Findings showed that peanut SLIT can be highly effective in treating peanut-allergic toddlers with almost 80% tolerating 15 peanuts without allergic symptoms after completing the treatment. With most typical peanut-allergic reactions being caused by one peanut or less, these results would translate into strong protection against exposures to peanut. In addition, researchers showed that remission of the peanut allergy may be possible after peanut SLIT with 63% of the toddlers maintaining their protection three months after stopping the treatment. These new findings show that early intervention with peanut SLIT is promising and warrants further development.
Led by Edwin Kim, MD, associate professor of paediatrics at the UNC School of Medicine, said: “From our prior studies in older children, we were optimistic that peanut SLIT could have a similar treatment effect in toddlers.
“However, what we found was even better. The desensitisation levels we saw were higher than expected and on par with levels we normally would only expect with oral immunotherapy. Just as important, rather than wearing off quickly, we were excited to see that over 60% stayed protected three months after stopping the treatment.”
One of the presumed strengths of the SLIT approach when compared to OIT has been its overall safety and simple administration. While most treatment side effects with OIT are mild to moderate, severe reactions requiring emergency treatment do occur and there remains a critical need to develop treatments with more manageable side effects.
“Peanut OIT is currently available and being offered by increasing numbers of allergists, however we are quickly learning that in addition to its known risk of allergic reactions, the actual doing of OIT can be very difficult for many families,” said Kim. “Peanut SLIT could be a good option to consider as it may be able to provide comparable levels of protection while being safe and easier to administer.”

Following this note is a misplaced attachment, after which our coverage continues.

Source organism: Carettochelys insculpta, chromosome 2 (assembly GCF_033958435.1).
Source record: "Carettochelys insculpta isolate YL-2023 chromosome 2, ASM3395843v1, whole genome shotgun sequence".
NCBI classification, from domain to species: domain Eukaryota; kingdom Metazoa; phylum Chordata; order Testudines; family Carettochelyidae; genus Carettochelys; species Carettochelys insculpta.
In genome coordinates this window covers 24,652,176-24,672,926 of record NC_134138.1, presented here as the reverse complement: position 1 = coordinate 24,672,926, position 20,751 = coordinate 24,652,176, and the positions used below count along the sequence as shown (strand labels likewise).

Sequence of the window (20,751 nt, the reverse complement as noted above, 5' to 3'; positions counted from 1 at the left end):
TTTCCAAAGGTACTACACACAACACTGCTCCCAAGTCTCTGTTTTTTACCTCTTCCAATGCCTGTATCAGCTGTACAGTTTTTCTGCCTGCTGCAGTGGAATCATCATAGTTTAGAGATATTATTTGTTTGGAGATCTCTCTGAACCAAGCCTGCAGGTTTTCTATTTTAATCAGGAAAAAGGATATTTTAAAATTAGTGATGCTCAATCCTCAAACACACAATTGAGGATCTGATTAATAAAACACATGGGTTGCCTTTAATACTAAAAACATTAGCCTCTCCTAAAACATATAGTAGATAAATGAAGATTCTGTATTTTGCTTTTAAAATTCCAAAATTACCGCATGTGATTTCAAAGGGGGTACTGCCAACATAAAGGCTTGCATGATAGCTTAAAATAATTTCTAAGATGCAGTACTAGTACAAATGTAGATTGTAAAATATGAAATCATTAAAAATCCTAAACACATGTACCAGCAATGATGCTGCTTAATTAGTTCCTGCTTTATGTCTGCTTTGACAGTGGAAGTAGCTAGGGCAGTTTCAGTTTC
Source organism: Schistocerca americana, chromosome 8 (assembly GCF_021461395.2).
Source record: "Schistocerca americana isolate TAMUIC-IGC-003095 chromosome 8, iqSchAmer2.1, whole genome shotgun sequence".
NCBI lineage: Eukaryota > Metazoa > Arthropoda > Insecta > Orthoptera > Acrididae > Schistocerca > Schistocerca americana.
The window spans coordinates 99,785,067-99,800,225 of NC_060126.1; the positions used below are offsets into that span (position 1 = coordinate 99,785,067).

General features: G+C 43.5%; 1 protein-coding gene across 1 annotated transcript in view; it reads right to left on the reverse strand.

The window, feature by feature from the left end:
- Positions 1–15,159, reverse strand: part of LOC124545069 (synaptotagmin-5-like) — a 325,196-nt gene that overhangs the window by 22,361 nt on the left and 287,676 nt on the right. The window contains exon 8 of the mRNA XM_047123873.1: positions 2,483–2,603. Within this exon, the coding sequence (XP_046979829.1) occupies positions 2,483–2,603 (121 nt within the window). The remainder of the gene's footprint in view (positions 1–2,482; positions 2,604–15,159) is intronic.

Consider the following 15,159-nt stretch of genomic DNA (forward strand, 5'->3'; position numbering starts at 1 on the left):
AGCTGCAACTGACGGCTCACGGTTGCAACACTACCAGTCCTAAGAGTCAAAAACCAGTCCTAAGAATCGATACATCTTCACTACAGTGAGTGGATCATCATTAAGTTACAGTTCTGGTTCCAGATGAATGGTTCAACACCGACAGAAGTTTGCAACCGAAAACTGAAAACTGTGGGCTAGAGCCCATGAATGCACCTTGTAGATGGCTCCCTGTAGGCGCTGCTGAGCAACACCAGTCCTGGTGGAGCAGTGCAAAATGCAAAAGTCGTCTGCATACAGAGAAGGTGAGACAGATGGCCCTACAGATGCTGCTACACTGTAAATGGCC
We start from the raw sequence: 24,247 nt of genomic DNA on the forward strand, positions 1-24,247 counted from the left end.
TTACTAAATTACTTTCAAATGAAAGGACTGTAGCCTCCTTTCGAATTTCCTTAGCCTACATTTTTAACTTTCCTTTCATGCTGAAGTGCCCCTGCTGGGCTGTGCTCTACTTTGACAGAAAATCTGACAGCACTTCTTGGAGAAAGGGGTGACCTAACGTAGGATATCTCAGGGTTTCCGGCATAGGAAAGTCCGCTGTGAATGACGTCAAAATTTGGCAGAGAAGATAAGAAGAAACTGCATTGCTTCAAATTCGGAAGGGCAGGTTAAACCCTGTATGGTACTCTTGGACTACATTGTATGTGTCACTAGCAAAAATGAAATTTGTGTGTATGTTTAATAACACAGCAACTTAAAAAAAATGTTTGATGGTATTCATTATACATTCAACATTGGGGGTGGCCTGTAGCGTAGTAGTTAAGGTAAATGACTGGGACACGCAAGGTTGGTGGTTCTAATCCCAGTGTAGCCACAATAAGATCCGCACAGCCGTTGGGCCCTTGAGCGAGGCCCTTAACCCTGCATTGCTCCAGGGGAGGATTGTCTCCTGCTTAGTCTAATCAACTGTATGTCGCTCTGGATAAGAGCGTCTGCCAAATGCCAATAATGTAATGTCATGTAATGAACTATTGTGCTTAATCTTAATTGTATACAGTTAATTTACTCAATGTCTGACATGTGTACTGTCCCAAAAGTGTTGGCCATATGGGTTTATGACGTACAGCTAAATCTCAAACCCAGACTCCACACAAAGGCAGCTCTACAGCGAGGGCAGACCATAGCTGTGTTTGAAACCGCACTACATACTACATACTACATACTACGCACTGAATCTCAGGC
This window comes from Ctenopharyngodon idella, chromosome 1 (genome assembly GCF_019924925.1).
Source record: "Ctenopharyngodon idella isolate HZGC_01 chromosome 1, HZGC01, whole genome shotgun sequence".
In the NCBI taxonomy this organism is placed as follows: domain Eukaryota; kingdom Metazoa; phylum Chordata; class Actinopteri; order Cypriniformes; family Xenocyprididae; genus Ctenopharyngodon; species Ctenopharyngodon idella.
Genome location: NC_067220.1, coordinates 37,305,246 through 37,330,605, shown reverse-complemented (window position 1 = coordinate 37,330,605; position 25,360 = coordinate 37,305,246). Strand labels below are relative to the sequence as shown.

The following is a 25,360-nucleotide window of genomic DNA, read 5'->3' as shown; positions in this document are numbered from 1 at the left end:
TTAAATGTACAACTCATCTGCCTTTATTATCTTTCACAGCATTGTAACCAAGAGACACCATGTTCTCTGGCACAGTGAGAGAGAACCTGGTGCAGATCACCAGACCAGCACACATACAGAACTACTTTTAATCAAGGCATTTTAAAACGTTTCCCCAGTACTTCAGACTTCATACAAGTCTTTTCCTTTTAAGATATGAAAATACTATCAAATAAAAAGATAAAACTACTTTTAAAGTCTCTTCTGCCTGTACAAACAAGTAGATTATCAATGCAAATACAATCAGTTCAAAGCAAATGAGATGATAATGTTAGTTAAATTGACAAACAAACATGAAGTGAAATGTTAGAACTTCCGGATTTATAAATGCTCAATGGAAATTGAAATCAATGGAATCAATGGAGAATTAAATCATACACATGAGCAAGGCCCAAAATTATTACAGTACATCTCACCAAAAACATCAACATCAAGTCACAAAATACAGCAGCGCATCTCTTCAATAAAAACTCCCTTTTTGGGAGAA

Compared to OIT, the SLIT approach is likely to be a safer option, Kim said, with the most common side effect consisting of oral itching. Treatments that can protect children from allergic reactions while still being safe and practical for busy families can be life-changing, and researchers are hopeful that peanut SLIT can be one of those options.
“Even with the push to introduce peanut in early childhood in order to prevent the allergy, peanut allergy remains one of the most common food allergies,” said Kim. “A result of early peanut introduction is that we are diagnosing peanut allergy at younger and younger ages making it vitally important to develop treatments that can be safe and effective at preventing allergic reactions in these young children.”
There is evidence that some form of conscious experience is present by birth, and perhaps even in late pregnancy, an international team of researchers has found. The findings, published today in Trends in Cognitive Science, have important clinical, ethical and potentially legal implications, according to the authors.
Converging evidence from studies of functional network connectivity, attention, multimodal integration, and cortical responses to global oddballs suggests that consciousness is likely to be in place in early infancy and may even occur before birth. Over the decades, theorists have argued that consciousness emerges from anywhere from 30 to 35 weeks of pregnancy (based on EEG of the foetus’s brain) to 12 to 15 months of age (based on higher-order representational theory).
In the study, the researchers argue that by birth the infant’s developing brain is capable of conscious experiences that can leave a lasting imprint on their developing sense of self and understanding of their environment.
The team comprised neuroscientists and philosophers from Monash University, in Australia, University of Tübingen, in Germany, University of Minnesota, in the USA, and Trinity College Dublin.
Although each of us was once a baby, infant consciousness remains mysterious, because infants cannot tell us what they think or feel, explains one of the two lead authors of the paper Dr Tim Bayne, Professor of Philosophy at Monash University.
“Nearly everyone who has held a newborn infant has wondered what, if anything, it is like to be a baby. But of course we cannot remember our infancy, and consciousness researchers have disagreed on whether consciousness arises ‘early’ (at birth or shortly after) or ‘late’ – by one year of age, or even much later.”